I recently left my job. I’d been there several years, long enough for there to be whispers that I might be a “lifer” in the making, but I wasn’t quite there yet. I think I departed just in time, before reaching a point where future employers wonder “Why did he spend so long there?” I also left just in time to avoid becoming institutionalised. In every sense of the word.
I’m not one to go on about my working life. I manage to be reasonably anonymous online, but not so anonymous that an employer (past, present or future) couldn’t spend an afternoon stalking, and I don’t really want them discovering any more evidence for my unemployability or unprofessionalism.
And so there really are only the platitudes. I will miss the people. Ready for a new challenge. Etc.
When you find yourself writing countless applications and attending various interviews the truth and the platitudes start to merge anyway. There is how I felt about my employer, how I wanted to project how I felt about my employer in order to get a new job, and the somewhere in-between – a truth said carefully, sometimes hidden between the lines. I was well aware that whatever I said was a reflection on me anyway. Nobody wants to employ a whiner.
The job market was an odd one. I soon learned that plenty of employers write impossible job descriptions. One role had around forty ‘essential’ tasks, which seemed unlikely. Prioritisation clearly wasn’t their strength.
Other roles had crazy person specifications, insisting on relevant and recent experience across a wide range of skills, the sorts of skills that don’t often (if ever) sit under one role. There was no way anyone could have recent experience in so many disparate elements. And if they did, they would almost certainly be looking for more money than was on offer.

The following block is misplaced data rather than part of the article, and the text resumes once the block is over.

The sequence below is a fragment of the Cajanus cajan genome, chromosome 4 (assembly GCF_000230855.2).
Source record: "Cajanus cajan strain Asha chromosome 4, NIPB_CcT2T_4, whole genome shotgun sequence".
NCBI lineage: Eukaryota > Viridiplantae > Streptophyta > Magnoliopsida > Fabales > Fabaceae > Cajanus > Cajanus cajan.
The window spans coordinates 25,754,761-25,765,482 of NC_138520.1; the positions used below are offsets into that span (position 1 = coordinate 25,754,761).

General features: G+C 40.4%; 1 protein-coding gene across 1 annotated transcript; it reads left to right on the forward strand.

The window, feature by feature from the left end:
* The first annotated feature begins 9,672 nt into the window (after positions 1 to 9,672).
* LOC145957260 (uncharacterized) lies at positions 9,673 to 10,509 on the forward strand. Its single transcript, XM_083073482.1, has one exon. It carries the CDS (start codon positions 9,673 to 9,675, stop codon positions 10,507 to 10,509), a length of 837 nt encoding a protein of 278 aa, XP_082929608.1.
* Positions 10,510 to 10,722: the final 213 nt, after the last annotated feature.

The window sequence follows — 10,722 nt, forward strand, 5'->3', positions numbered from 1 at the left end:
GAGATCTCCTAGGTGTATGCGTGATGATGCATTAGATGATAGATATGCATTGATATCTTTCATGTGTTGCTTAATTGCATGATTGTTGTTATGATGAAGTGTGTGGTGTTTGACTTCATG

I guess when times are hard you just try to get the dream candidate. I expect it puts a few excellent candidates off. It took me a while to get my head around applying for jobs and just letting the employer decide. It is a funny enough sensation selling yourself, let alone selling yourself for jobs you’re not sure you can do.
Then the interviews. Always a pretty bizarre experience. My favourite involved being told about huge levels of turnover. “See, the problem is, they were younger than you, and thought if they worked well they would get some sort of job progression. We need more people like you. Older people who’ve worked a bit and realise that they won’t ever progress and are happy with that.” I clearly radiate ambition. And youth.
Anyway, a new job is on the horizon. It will pay the bills. It might be really interesting. And one day I’ll leave that job too. I will miss the people. I will be ready for a new challenge. Etc.
Congratulations on the new job! I had a similar job hunt experience over the last year when I moved to Denver. I hadn’t thought of myself as old until I kept getting beat out by people ten years younger than me. I was usually “overqualified” for a position, which I started to take to mean that they didn’t want to pay above minimum wage. I probably put in 250 applications in Denver (I’ll have to write about the two interviews I did get one of these days) before I threw up my hands and started applying out outside the city and got offers on the only two jobs I applied for that were not in Denver. I wonder how many people ten years my senior were grumbling that I beat them out.
Thanks Mike! It is a funny situation. It seems like once you hit your 30s you find yourself overqualified for a lot of jobs and generally have enough life commitments that you need more pay than you might have needed in your 20s. And yet there is quite a big leap to the next step where you can earn a little more and be rewarded for that experience. Although I expect that will still feel the case when I’m in my 40s and 50s. I look forward to reading about your interview experiences!